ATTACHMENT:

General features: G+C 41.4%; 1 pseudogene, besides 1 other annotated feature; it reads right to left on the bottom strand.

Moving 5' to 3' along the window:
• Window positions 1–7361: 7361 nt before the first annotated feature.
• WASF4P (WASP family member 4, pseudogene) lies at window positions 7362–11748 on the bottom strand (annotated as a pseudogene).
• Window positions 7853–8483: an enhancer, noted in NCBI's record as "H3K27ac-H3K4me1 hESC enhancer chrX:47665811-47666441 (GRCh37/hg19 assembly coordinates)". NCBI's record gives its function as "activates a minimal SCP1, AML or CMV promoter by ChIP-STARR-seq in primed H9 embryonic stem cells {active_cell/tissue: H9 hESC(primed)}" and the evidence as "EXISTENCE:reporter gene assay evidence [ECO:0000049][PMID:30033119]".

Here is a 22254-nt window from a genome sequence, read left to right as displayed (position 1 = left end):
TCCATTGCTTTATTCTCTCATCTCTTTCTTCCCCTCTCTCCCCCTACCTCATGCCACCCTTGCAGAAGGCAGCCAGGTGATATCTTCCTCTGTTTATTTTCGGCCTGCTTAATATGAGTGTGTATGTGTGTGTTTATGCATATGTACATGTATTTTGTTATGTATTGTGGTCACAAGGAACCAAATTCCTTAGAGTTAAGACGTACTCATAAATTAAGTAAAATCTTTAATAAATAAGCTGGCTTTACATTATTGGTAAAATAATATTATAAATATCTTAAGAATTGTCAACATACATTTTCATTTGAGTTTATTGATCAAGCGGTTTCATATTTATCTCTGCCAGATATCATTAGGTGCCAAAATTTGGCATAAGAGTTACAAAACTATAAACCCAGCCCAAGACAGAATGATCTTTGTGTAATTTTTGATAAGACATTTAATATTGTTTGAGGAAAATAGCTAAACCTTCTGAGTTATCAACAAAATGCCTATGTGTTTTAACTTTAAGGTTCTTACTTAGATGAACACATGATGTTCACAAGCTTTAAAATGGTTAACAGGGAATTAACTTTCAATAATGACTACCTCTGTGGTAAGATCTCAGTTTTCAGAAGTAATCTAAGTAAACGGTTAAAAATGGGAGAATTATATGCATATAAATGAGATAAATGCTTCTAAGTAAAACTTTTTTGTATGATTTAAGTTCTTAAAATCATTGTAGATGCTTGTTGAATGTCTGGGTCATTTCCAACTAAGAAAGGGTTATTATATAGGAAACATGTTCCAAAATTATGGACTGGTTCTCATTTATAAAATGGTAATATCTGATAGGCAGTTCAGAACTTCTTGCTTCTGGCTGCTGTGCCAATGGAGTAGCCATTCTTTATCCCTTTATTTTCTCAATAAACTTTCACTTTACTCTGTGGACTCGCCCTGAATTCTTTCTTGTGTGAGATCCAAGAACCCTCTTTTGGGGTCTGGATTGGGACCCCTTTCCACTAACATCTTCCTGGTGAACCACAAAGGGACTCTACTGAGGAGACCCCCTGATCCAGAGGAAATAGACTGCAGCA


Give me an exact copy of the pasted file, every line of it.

General features: G+C 41.4%; 1 pseudogene, besides 1 other annotated feature; it reads right to left on the bottom strand.

Moving 5' to 3' along the window:
• Window positions 1–7361: 7361 nt before the first annotated feature.
• WASF4P (WASP family member 4, pseudogene) lies at window positions 7362–11748 on the bottom strand (annotated as a pseudogene).
• Window positions 7853–8483: an enhancer, noted in NCBI's record as "H3K27ac-H3K4me1 hESC enhancer chrX:47665811-47666441 (GRCh37/hg19 assembly coordinates)". NCBI's record gives its function as "activates a minimal SCP1, AML or CMV promoter by ChIP-STARR-seq in primed H9 embryonic stem cells {active_cell/tissue: H9 hESC(primed)}" and the evidence as "EXISTENCE:reporter gene assay evidence [ECO:0000049][PMID:30033119]".

Here is a 22254-nt window from a genome sequence, read left to right as displayed (position 1 = left end):
TCCATTGCTTTATTCTCTCATCTCTTTCTTCCCCTCTCTCCCCCTACCTCATGCCACCCTTGCAGAAGGCAGCCAGGTGATATCTTCCTCTGTTTATTTTCGGCCTGCTTAATATGAGTGTGTATGTGTGTGTTTATGCATATGTACATGTATTTTGTTATGTATTGTGGTCACAAGGAACCAAATTCCTTAGAGTTAAGACGTACTCATAAATTAAGTAAAATCTTTAATAAATAAGCTGGCTTTACATTATTGGTAAAATAATATTATAAATATCTTAAGAATTGTCAACATACATTTTCATTTGAGTTTATTGATCAAGCGGTTTCATATTTATCTCTGCCAGATATCATTAGGTGCCAAAATTTGGCATAAGAGTTACAAAACTATAAACCCAGCCCAAGACAGAATGATCTTTGTGTAATTTTTGATAAGACATTTAATATTGTTTGAGGAAAATAGCTAAACCTTCTGAGTTATCAACAAAATGCCTATGTGTTTTAACTTTAAGGTTCTTACTTAGATGAACACATGATGTTCACAAGCTTTAAAATGGTTAACAGGGAATTAACTTTCAATAATGACTACCTCTGTGGTAAGATCTCAGTTTTCAGAAGTAATCTAAGTAAACGGTTAAAAATGGGAGAATTATATGCATATAAATGAGATAAATGCTTCTAAGTAAAACTTTTTTGTATGATTTAAGTTCTTAAAATCATTGTAGATGCTTGTTGAATGTCTGGGTCATTTCCAACTAAGAAAGGGTTATTATATAGGAAACATGTTCCAAAATTATGGACTGGTTCTCATTTATAAAATGGTAATATCTGATAGGCAGTTCAGAACTTCTTGCTTCTGGCTGCTGTGCCAATGGAGTAGCCATTCTTTATCCCTTTATTTTCTCAATAAACTTTCACTTTACTCTGTGGACTCGCCCTGAATTCTTTCTTGTGTGAGATCCAAGAACCCTCTTTTGGGGTCTGGATTGGGACCCCTTTCCACTAACATCTTCCTGGTGAACCACAAAGGGACTCTACTGAGGAGACCCCCTGATCCAGAGGAAATAGACTGCAGCA